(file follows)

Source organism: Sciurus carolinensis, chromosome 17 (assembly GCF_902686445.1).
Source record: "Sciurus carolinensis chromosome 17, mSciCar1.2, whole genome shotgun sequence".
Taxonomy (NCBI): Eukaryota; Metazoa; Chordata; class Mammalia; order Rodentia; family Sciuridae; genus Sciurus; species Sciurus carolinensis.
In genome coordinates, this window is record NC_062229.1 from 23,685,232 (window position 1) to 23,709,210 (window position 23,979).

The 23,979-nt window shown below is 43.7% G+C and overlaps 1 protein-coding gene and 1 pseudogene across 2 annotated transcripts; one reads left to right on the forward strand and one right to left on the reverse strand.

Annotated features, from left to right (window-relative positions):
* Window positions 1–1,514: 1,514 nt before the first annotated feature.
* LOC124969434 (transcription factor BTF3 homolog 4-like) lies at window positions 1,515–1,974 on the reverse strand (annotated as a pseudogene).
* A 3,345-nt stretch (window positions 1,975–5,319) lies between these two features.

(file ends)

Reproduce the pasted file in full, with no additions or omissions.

Source organism: Sciurus carolinensis, chromosome 17 (assembly GCF_902686445.1).
Source record: "Sciurus carolinensis chromosome 17, mSciCar1.2, whole genome shotgun sequence".
Taxonomy (NCBI): Eukaryota; Metazoa; Chordata; class Mammalia; order Rodentia; family Sciuridae; genus Sciurus; species Sciurus carolinensis.
In genome coordinates, this window is record NC_062229.1 from 23,685,232 (window position 1) to 23,709,210 (window position 23,979).

The 23,979-nt window shown below is 43.7% G+C and overlaps 1 protein-coding gene and 1 pseudogene across 2 annotated transcripts; one reads left to right on the forward strand and one right to left on the reverse strand.

Annotated features, from left to right (window-relative positions):
* Window positions 1–1,514: 1,514 nt before the first annotated feature.
* LOC124969434 (transcription factor BTF3 homolog 4-like) lies at window positions 1,515–1,974 on the reverse strand (annotated as a pseudogene).
* A 3,345-nt stretch (window positions 1,975–5,319) lies between these two features.